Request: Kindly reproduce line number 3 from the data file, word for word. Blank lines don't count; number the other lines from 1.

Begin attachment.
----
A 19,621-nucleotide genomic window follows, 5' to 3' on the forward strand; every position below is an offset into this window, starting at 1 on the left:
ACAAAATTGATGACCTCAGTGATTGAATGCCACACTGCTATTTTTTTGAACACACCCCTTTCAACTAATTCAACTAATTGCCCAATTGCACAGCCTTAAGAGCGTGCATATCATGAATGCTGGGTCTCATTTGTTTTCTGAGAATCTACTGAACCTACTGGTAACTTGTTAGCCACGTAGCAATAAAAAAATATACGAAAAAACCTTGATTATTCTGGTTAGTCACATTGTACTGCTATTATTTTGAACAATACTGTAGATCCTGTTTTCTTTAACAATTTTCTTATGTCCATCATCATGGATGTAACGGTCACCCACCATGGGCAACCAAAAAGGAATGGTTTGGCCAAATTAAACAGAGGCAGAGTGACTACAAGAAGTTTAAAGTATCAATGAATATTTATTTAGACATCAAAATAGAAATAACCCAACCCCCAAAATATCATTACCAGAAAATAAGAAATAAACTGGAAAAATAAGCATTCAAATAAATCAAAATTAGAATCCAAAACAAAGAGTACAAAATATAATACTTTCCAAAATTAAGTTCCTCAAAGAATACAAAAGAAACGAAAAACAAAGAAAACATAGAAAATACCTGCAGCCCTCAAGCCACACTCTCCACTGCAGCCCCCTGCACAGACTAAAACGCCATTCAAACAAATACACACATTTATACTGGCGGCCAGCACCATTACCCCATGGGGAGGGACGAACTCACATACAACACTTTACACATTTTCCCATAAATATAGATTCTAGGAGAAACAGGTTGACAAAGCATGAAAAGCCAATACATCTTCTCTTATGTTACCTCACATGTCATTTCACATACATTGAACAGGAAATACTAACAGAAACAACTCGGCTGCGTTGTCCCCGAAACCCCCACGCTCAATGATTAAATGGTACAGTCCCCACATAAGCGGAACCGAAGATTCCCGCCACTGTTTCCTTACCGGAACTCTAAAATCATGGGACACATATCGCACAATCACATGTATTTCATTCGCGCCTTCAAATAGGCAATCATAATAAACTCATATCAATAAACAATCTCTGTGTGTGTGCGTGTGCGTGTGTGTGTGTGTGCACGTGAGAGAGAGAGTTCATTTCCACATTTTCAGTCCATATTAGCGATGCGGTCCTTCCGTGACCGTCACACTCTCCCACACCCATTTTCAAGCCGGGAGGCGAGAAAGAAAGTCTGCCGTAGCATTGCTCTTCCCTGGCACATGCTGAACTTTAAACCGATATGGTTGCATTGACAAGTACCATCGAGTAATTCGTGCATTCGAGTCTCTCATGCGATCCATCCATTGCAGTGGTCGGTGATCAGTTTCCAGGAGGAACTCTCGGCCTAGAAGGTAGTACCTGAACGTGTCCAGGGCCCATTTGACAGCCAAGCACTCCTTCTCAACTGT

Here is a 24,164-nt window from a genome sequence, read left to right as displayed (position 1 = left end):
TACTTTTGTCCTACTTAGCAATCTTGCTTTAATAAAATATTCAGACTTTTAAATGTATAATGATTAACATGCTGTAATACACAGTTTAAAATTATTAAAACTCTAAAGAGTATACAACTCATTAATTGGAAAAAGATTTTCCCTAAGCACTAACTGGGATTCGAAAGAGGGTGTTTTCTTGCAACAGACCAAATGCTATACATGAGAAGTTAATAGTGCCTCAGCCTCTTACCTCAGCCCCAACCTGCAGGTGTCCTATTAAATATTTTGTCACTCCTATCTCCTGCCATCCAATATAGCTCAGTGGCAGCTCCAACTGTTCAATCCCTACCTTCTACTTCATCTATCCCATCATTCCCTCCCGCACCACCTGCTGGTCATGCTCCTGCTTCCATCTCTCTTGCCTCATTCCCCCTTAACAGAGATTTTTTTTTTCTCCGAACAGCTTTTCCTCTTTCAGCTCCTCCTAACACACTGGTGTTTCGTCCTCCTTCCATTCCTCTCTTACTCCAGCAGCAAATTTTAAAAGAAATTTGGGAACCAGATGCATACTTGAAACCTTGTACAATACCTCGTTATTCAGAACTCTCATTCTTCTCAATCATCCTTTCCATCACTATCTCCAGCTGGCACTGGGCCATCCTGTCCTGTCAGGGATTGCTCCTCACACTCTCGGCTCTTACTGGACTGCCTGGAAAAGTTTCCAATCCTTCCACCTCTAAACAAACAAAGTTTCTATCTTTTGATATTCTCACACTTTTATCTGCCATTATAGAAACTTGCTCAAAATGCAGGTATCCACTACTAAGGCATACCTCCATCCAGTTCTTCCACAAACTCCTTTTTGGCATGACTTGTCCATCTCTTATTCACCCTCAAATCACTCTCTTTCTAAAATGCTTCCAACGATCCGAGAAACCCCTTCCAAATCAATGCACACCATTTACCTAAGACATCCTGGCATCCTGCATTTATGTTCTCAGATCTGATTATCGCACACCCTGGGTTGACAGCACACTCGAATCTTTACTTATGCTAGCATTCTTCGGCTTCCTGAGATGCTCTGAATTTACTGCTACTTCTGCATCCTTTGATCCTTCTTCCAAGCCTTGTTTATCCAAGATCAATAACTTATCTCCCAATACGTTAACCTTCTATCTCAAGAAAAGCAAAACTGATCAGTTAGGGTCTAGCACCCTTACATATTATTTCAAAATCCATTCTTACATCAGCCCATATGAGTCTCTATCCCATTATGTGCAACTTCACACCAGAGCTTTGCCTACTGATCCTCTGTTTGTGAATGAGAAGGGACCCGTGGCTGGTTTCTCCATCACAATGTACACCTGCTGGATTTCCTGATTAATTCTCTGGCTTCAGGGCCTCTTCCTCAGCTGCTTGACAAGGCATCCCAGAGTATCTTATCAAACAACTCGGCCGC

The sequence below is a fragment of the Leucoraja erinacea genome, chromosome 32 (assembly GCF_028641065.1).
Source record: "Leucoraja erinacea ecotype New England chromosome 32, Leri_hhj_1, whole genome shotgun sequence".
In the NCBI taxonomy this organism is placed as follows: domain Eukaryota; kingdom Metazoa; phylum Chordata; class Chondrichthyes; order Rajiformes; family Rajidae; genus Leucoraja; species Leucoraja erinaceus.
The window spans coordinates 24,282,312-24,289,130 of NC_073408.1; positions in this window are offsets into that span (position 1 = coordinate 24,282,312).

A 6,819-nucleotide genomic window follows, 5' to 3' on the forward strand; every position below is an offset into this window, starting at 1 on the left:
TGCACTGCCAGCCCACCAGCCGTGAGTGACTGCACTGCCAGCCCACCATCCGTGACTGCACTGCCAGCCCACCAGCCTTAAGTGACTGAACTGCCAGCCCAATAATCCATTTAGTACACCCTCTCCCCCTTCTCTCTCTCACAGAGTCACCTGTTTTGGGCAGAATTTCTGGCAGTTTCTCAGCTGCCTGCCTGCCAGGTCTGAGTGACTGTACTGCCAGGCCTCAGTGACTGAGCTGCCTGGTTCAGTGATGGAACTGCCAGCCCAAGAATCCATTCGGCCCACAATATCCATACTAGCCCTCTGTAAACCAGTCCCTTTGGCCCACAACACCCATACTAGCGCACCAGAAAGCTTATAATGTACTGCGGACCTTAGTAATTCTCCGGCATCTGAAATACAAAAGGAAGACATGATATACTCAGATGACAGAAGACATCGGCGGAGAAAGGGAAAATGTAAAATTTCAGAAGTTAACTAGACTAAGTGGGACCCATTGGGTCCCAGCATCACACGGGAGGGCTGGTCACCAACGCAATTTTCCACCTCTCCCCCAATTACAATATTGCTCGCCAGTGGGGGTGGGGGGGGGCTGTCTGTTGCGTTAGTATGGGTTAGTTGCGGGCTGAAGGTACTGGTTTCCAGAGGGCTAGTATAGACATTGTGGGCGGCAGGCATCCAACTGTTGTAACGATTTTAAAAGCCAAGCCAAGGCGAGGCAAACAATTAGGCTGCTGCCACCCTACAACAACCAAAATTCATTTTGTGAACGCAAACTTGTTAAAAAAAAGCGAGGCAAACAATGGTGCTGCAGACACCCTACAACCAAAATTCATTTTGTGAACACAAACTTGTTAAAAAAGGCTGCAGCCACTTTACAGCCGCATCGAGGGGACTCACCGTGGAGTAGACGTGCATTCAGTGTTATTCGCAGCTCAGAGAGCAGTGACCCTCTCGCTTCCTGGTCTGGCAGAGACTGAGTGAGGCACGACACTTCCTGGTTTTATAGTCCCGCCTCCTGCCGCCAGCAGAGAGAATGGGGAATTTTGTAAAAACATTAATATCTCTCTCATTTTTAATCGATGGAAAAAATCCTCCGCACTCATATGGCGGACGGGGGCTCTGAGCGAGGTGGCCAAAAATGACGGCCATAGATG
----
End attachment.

Here is a 24,164-nt window from a genome sequence, read left to right as displayed (position 1 = left end):